Emerging Market Economies Turn to Capital Controls; Forex Market in State of Disarray; Gold’s Message; Life Imitates Art

Emerging market economies are under increasing stress as a result of the horrendous economic policies of the Fed.

In order to prevent unwanted strengthening of their currencies, Emerging Asia sets up controls to curb capital inflowsThailand announced on Tuesday that it will impose a 15 percent withholding tax on interest and capital gains made by foreign investors on Thai bonds, accentuating the emerging economies’ drive to put in place regulatory controls to curb capital inflows that contribute to a surge in currencies.

A persistent low interest rate regime in the developed world is pushing global investors to tap into the high-yielding markets, leading to currency worries in most of emerging Asia.

Export-dependent economies like Japan, China and Brazil have been in a race to rein in their currencies of late as huge amounts of money flowed from anemic western economies to their systems. China has maintained a tight leash on the yuan to ensure their export competitiveness, while Japan intervened in the markets to stem the yen’s gains. Brazil last week raised a tax on foreign portfolio inflows into bonds and some other financial instruments to 4 percent to contain the rise of its real currency.

Traders believe South Korea has intervened repeatedly in the currency markets to rein in the won. In the Philippines, government officials have said the rise of the peso is a matter of concern.

Analysts say the afflicted Asian countries are addressing the problem in three ways.

In countries like South Korea, Australia, the Philippines and Indonesia policy rate hikes are either being scaled-back or delayed. “Less monetary tightening in Asia will help to contain interest rate differentials, thereby reducing the incentive for capital inflows,” say the analysts.

Secondly, currency market intervention has increased and foreign reserves are going up, providing the countries a cover against further shocks in the financial system.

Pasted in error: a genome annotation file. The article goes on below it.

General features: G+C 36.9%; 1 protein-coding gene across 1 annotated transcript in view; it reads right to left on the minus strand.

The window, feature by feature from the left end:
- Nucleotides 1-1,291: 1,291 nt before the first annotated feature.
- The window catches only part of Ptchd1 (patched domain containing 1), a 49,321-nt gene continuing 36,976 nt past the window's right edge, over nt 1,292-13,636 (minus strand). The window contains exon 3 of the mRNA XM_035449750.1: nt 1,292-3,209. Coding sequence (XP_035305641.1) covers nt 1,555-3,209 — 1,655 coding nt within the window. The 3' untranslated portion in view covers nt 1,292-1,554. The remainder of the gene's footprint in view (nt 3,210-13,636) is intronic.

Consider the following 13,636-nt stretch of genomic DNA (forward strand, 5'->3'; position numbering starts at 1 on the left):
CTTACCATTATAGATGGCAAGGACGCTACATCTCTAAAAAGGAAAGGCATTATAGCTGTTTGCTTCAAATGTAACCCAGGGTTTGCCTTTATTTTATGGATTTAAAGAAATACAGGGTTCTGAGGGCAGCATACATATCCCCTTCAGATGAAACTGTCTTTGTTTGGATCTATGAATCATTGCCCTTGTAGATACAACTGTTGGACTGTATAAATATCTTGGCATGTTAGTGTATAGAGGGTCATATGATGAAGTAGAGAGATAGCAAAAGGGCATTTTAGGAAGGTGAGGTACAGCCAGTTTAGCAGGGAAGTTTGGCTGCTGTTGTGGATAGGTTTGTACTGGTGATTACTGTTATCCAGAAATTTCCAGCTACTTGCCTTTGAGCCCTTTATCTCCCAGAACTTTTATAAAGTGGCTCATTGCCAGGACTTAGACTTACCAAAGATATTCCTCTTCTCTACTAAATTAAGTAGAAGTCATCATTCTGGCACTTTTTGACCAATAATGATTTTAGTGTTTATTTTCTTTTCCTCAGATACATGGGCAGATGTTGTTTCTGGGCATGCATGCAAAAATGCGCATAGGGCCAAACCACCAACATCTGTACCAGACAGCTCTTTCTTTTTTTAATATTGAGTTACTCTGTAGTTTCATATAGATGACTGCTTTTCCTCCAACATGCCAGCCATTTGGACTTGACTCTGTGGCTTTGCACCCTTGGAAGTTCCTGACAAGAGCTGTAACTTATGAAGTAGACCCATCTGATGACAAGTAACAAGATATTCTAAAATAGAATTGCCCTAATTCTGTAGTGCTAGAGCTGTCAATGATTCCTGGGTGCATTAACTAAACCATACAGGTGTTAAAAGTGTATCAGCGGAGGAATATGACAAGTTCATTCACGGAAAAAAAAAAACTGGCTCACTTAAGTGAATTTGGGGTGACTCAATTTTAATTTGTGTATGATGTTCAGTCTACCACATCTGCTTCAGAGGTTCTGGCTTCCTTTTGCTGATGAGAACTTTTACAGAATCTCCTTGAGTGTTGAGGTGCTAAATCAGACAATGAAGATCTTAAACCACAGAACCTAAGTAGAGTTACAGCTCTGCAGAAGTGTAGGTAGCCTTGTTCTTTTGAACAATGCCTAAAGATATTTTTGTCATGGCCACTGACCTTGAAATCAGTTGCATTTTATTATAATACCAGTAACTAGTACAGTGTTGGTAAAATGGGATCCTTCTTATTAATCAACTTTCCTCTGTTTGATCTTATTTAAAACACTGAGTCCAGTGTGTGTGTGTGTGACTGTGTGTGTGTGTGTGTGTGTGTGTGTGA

The third route, the analysts say, is the imposition of capital controls.

“For now the restrictions are mild and targeted toward speculative inflows. This will probably stay the focus. Draconian measures were introduced in Thailand in late 2006 but these are widely-recognized across Asia as having been a disaster.”Japan’s Vows Decisive FX Moves

It’s not just emerging markets feeling huge stress as Japan’s Noda vows decisive FX moves after G7 meeting Japanese Finance Minister Yoshihiko Noda said on Tuesday that Japan will continue to take decisive steps against excessive currency moves, including intervention, helping the dollar to recover further from a 15-year low against the yen.

Noda’s reiteration of Japan’s currency stance highlighted the risk of another round of intervention to weaken the yen after Japan weathered a flurry of weekend Group of Seven and IMF meetings with no overt criticism of last month’s yen selling — its first in six years. Forex Market In State of Disarray

Rosenberg discussed Forex stress in Tuesday’s Lunch with Dave.
Meanwhile, the foreign exchange market is in a state of disarray and while everyone gazes at every nuance coming out of the Fed, a really big story is unfolding in this increasingly unstable currency backdrop. Thailand, following in Brazil’s footsteps, imposed a 15% tax on foreigner bond income. The Korean won is falling from its lofty heights on FX intervention concerns. The BoJ has already aggressively moved twice in the past month to weaken the yen to no avail — Japanese consumer confidence was released overnight and it fell for the third month in a row in September — as has been the case with the Swiss National Bank, which has tried with futility to weaken the Swiss franc.